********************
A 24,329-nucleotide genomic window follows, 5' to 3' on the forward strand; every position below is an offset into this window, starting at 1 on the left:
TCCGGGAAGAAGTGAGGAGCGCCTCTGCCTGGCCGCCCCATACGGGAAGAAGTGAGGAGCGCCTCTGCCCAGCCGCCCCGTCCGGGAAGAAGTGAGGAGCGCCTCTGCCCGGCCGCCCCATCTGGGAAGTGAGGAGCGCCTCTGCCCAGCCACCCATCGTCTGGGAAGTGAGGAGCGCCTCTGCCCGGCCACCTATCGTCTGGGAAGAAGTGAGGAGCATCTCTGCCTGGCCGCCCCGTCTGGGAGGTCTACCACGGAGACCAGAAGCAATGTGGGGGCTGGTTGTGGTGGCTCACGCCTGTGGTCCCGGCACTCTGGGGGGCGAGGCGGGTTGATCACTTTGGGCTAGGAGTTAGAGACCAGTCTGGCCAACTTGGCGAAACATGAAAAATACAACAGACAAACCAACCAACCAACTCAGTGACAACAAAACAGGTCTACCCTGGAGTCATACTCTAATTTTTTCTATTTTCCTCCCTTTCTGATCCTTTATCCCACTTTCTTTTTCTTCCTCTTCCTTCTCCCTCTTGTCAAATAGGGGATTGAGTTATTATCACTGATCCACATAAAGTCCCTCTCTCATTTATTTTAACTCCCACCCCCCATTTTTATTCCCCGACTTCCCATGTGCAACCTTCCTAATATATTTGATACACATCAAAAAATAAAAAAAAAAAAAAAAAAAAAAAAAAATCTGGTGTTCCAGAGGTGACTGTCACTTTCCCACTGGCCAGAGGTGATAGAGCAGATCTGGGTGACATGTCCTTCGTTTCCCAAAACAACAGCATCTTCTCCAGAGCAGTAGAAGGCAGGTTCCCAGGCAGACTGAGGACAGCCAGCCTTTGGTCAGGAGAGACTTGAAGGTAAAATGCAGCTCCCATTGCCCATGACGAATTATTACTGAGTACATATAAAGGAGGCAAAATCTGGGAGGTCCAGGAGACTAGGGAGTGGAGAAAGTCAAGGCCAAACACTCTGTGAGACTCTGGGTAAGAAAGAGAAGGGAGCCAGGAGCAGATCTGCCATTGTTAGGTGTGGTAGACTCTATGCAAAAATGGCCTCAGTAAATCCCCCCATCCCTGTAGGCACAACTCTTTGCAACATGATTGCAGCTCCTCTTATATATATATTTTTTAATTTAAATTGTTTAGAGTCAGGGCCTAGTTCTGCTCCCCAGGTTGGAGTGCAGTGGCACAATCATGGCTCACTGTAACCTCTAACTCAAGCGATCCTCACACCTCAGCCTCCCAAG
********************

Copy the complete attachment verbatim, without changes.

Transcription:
A 24,329-nucleotide genomic window follows, 5' to 3' on the forward strand; every position below is an offset into this window, starting at 1 on the left:
TCCGGGAAGAAGTGAGGAGCGCCTCTGCCTGGCCGCCCCATACGGGAAGAAGTGAGGAGCGCCTCTGCCCAGCCGCCCCGTCCGGGAAGAAGTGAGGAGCGCCTCTGCCCGGCCGCCCCATCTGGGAAGTGAGGAGCGCCTCTGCCCAGCCACCCATCGTCTGGGAAGTGAGGAGCGCCTCTGCCCGGCCACCTATCGTCTGGGAAGAAGTGAGGAGCATCTCTGCCTGGCCGCCCCGTCTGGGAGGTCTACCACGGAGACCAGAAGCAATGTGGGGGCTGGTTGTGGTGGCTCACGCCTGTGGTCCCGGCACTCTGGGGGGCGAGGCGGGTTGATCACTTTGGGCTAGGAGTTAGAGACCAGTCTGGCCAACTTGGCGAAACATGAAAAATACAACAGACAAACCAACCAACCAACTCAGTGACAACAAAACAGGTCTACCCTGGAGTCATACTCTAATTTTTTCTATTTTCCTCCCTTTCTGATCCTTTATCCCACTTTCTTTTTCTTCCTCTTCCTTCTCCCTCTTGTCAAATAGGGGATTGAGTTATTATCACTGATCCACATAAAGTCCCTCTCTCATTTATTTTAACTCCCACCCCCCATTTTTATTCCCCGACTTCCCATGTGCAACCTTCCTAATATATTTGATACACATCAAAAAATAAAAAAAAAAAAAAAAAAAAAAAAAAATCTGGTGTTCCAGAGGTGACTGTCACTTTCCCACTGGCCAGAGGTGATAGAGCAGATCTGGGTGACATGTCCTTCGTTTCCCAAAACAACAGCATCTTCTCCAGAGCAGTAGAAGGCAGGTTCCCAGGCAGACTGAGGACAGCCAGCCTTTGGTCAGGAGAGACTTGAAGGTAAAATGCAGCTCCCATTGCCCATGACGAATTATTACTGAGTACATATAAAGGAGGCAAAATCTGGGAGGTCCAGGAGACTAGGGAGTGGAGAAAGTCAAGGCCAAACACTCTGTGAGACTCTGGGTAAGAAAGAGAAGGGAGCCAGGAGCAGATCTGCCATTGTTAGGTGTGGTAGACTCTATGCAAAAATGGCCTCAGTAAATCCCCCCATCCCTGTAGGCACAACTCTTTGCAACATGATTGCAGCTCCTCTTATATATATATTTTTTAATTTAAATTGTTTAGAGTCAGGGCCTAGTTCTGCTCCCCAGGTTGGAGTGCAGTGGCACAATCATGGCTCACTGTAACCTCTAACTCAAGCGATCCTCACACCTCAGCCTCCCAAG